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Winter Storm in the Northeastern United States
This page contains archived content and is no longer being updated. At the time of publication, it represented the best available science. However, more recent observations and studies may have rendered some content obsolete.
A severe winter storm dropped up to 32 inches (80 centimeters) of snow on parts of the northeastern United States in late December 2010. The two-day storm brought especially heavy snow to parts of New York, New Jersey, Connecticut, and Massachusetts, where wind gusts up to 80 miles (130 kilometers) per hour struck Cape Cod. Airlines canceled hundreds of flights, and tens of thousands of residents lost power. With ambulances stranded in snow-clogged streets, 911 dispatchers in New York City were forced to resort to triage.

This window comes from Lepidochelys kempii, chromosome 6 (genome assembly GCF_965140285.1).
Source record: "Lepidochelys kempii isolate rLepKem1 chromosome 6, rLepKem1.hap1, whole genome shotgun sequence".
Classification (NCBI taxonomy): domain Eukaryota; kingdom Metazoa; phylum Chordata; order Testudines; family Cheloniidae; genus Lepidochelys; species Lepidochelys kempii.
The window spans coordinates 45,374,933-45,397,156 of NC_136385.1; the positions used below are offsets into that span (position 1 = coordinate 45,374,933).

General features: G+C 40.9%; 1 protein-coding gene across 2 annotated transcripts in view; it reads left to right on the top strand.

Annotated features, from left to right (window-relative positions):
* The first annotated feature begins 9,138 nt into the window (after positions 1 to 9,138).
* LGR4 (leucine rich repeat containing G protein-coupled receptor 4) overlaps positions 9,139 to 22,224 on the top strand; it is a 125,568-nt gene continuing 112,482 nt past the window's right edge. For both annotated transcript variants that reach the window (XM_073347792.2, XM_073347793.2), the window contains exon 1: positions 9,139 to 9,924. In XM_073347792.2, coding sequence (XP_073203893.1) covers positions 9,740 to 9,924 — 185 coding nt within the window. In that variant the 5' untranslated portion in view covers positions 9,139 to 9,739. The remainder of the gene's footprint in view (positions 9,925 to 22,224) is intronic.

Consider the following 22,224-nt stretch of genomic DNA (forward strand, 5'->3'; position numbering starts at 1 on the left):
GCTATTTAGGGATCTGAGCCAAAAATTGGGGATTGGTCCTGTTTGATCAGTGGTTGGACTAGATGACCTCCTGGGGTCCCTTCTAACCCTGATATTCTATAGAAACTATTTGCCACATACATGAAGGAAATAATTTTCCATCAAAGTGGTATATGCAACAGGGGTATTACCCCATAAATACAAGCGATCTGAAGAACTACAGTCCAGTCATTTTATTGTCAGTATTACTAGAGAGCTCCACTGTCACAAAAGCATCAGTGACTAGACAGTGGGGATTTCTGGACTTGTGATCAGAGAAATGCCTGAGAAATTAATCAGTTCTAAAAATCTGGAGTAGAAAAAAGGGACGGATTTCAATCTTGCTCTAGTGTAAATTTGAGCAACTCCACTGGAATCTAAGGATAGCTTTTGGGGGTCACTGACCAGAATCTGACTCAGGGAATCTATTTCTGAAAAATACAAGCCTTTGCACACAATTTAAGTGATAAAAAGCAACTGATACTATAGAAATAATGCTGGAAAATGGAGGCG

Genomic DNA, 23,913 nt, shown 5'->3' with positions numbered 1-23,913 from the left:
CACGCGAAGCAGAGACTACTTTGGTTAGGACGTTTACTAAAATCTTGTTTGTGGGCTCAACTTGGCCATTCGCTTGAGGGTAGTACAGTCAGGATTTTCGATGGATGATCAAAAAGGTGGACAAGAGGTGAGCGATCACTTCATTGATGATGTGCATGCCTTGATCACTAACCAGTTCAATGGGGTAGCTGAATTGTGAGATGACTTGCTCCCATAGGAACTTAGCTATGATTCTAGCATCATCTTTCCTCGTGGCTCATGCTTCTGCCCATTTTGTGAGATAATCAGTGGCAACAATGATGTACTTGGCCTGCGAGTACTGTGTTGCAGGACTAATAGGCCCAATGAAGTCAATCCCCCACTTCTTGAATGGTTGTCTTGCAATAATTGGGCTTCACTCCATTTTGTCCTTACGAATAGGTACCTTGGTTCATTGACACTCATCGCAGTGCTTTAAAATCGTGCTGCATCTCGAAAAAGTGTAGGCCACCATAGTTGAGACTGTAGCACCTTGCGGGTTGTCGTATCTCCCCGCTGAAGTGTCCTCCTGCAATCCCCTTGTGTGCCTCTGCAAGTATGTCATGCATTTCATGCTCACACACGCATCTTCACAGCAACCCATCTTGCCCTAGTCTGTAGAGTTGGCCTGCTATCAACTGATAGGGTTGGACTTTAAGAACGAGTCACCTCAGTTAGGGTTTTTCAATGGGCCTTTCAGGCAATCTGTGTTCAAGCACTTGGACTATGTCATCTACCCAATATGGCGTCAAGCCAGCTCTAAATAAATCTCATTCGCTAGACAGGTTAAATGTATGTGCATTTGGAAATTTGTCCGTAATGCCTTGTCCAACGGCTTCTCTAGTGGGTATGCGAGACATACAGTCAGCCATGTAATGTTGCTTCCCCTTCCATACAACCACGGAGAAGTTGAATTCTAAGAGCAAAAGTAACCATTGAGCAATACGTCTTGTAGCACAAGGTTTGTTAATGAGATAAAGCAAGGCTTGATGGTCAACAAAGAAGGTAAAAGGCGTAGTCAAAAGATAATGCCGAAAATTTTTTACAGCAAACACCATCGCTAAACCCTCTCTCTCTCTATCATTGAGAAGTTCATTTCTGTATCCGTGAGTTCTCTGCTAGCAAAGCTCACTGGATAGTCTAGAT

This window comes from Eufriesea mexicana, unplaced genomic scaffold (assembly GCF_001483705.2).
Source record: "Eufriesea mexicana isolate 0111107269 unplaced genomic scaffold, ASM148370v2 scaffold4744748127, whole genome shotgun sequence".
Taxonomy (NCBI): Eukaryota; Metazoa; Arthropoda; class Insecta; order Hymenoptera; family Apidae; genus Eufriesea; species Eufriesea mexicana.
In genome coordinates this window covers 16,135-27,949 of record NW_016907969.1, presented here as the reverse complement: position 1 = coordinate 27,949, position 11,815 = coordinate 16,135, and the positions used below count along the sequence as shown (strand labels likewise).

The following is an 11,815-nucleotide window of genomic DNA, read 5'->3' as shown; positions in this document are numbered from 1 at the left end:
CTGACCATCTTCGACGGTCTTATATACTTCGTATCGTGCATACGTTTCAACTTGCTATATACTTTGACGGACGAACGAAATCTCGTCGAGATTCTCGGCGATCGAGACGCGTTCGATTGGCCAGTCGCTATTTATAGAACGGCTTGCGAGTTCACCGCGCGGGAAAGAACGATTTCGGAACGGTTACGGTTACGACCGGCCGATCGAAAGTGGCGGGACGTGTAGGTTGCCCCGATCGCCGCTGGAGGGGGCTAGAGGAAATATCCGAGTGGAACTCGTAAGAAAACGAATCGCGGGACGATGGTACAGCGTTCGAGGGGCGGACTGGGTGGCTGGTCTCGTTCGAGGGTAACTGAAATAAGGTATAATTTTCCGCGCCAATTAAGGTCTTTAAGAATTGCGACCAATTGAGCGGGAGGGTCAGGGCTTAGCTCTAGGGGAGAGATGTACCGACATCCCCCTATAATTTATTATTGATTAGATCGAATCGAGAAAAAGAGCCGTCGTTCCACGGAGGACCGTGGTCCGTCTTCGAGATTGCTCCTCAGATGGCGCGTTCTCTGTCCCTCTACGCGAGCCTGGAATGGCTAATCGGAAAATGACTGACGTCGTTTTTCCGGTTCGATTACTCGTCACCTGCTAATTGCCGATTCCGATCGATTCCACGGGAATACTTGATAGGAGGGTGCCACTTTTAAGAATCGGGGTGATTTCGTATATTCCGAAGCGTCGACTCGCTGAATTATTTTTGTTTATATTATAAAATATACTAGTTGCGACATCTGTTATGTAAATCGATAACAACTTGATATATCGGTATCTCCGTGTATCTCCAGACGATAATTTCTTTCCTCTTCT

The Moderate Resolution Imaging Spectroradiometer (MODIS) on NASA’s Terra satellite captured this natural-color image of the northeastern United States and southeastern Canada on December 28, 2010. Snow and clouds blend seamlessly, but can be distinguished by their different textures. The wide swath of uniform white that extends from Michigan and Ontario toward the southeast is a cloudbank. Under clear skies, snow cover from the storm creates a mottled appearance.
As skies cleared over the northeastern United States, some residents enjoyed sledding and snowball fights while others endured backaches from snow shoveling. Thousands of airline passengers, meanwhile, awaited flights home from their holiday travels.